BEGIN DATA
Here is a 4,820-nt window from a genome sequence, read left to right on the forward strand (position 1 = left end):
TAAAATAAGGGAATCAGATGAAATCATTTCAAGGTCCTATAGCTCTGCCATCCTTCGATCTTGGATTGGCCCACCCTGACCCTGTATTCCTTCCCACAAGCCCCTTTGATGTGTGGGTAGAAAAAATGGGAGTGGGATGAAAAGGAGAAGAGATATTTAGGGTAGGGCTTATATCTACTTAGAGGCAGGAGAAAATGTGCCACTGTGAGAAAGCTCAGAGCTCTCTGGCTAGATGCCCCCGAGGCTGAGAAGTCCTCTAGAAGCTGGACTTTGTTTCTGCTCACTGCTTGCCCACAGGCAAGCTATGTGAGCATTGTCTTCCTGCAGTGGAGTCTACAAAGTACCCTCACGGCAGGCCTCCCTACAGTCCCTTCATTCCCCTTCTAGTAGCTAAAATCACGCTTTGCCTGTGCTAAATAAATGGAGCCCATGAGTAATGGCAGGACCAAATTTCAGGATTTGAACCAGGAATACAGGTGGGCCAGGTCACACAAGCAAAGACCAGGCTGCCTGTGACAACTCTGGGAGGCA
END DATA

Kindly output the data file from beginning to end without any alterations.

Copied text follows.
Here is a 4,820-nt window from a genome sequence, read left to right on the forward strand (position 1 = left end):
TAAAATAAGGGAATCAGATGAAATCATTTCAAGGTCCTATAGCTCTGCCATCCTTCGATCTTGGATTGGCCCACCCTGACCCTGTATTCCTTCCCACAAGCCCCTTTGATGTGTGGGTAGAAAAAATGGGAGTGGGATGAAAAGGAGAAGAGATATTTAGGGTAGGGCTTATATCTACTTAGAGGCAGGAGAAAATGTGCCACTGTGAGAAAGCTCAGAGCTCTCTGGCTAGATGCCCCCGAGGCTGAGAAGTCCTCTAGAAGCTGGACTTTGTTTCTGCTCACTGCTTGCCCACAGGCAAGCTATGTGAGCATTGTCTTCCTGCAGTGGAGTCTACAAAGTACCCTCACGGCAGGCCTCCCTACAGTCCCTTCATTCCCCTTCTAGTAGCTAAAATCACGCTTTGCCTGTGCTAAATAAATGGAGCCCATGAGTAATGGCAGGACCAAATTTCAGGATTTGAACCAGGAATACAGGTGGGCCAGGTCACACAAGCAAAGACCAGGCTGCCTGTGACAACTCTGGGAGGCA